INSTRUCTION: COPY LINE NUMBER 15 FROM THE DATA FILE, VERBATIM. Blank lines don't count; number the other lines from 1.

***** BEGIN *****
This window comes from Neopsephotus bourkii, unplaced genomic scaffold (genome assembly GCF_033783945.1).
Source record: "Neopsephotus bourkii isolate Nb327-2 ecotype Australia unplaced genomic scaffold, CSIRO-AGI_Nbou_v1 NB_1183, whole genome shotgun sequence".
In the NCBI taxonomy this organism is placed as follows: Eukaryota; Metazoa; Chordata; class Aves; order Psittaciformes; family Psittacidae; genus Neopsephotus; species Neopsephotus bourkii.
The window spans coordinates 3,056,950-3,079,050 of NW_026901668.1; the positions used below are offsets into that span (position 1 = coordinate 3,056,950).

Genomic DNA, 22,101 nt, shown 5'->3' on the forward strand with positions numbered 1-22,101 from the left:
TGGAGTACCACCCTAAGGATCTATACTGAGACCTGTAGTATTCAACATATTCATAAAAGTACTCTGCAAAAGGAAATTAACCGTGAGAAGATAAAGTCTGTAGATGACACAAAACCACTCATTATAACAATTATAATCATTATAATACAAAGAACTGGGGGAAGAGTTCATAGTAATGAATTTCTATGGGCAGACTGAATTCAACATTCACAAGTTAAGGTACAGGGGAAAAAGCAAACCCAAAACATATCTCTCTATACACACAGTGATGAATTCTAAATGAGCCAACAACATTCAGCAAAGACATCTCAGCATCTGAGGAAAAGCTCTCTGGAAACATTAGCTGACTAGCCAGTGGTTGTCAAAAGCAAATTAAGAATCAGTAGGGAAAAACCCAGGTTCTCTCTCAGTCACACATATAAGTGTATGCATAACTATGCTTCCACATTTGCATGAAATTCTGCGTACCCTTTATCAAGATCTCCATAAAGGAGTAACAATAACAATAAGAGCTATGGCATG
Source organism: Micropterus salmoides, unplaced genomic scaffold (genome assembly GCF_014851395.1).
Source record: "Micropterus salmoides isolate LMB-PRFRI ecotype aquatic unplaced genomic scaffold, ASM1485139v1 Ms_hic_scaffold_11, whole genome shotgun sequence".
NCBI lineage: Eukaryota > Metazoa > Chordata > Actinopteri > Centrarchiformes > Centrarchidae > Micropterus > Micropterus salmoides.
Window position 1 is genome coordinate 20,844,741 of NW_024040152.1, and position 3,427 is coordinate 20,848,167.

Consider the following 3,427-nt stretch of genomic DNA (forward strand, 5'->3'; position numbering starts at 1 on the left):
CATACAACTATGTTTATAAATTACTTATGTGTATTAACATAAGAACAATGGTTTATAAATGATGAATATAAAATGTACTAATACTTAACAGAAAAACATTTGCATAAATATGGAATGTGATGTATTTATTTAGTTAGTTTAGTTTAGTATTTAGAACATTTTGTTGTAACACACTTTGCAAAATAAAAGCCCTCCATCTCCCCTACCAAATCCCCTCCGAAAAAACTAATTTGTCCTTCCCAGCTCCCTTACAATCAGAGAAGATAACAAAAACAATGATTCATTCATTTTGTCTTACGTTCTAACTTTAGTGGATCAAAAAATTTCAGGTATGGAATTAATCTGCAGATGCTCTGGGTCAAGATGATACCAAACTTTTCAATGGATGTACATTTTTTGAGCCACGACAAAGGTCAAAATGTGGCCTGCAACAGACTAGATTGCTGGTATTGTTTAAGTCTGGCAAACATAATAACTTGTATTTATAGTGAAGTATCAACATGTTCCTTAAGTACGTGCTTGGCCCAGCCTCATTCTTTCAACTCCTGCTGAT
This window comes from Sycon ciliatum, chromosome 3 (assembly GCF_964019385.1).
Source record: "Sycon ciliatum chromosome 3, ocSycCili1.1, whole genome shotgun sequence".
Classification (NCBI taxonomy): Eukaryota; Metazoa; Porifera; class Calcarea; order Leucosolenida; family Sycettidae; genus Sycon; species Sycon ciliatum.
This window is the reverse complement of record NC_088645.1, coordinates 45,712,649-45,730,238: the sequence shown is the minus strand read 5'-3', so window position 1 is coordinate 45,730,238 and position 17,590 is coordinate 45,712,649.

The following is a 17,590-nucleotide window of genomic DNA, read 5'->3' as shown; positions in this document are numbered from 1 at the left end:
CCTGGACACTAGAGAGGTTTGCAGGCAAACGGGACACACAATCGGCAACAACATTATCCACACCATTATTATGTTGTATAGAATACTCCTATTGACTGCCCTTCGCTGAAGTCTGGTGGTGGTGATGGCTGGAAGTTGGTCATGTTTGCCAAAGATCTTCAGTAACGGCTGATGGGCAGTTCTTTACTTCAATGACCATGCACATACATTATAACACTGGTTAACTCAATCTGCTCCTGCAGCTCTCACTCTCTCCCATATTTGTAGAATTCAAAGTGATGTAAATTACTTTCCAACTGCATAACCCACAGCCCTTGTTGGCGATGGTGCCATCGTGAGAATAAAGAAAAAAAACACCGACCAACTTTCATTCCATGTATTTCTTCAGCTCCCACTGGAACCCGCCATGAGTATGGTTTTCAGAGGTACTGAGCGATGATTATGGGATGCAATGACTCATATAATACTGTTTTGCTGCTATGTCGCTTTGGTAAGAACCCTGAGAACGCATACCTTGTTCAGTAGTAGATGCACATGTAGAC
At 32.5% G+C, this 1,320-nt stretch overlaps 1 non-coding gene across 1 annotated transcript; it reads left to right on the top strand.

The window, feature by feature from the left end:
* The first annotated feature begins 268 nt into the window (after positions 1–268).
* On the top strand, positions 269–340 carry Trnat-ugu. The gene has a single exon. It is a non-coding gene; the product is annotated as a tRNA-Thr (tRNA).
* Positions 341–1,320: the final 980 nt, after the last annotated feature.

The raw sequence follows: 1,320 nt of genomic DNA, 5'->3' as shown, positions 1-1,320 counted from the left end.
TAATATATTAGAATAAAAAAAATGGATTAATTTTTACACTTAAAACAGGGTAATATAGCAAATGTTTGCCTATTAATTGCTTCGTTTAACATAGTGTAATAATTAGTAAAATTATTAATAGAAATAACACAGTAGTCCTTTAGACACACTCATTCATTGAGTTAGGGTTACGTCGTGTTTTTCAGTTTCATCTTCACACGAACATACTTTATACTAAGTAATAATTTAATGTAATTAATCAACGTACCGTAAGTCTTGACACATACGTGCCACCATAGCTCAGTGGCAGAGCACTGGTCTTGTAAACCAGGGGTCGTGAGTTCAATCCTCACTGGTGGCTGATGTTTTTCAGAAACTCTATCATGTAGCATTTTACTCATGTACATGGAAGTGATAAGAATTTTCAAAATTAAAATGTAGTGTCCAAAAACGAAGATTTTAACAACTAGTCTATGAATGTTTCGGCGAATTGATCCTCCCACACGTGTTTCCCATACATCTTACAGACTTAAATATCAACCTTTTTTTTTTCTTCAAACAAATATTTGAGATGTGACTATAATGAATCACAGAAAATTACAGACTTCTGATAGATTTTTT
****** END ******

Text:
Classification (NCBI taxonomy): Eukaryota; Metazoa; Porifera; class Calcarea; order Leucosolenida; family Sycettidae; genus Sycon; species Sycon ciliatum.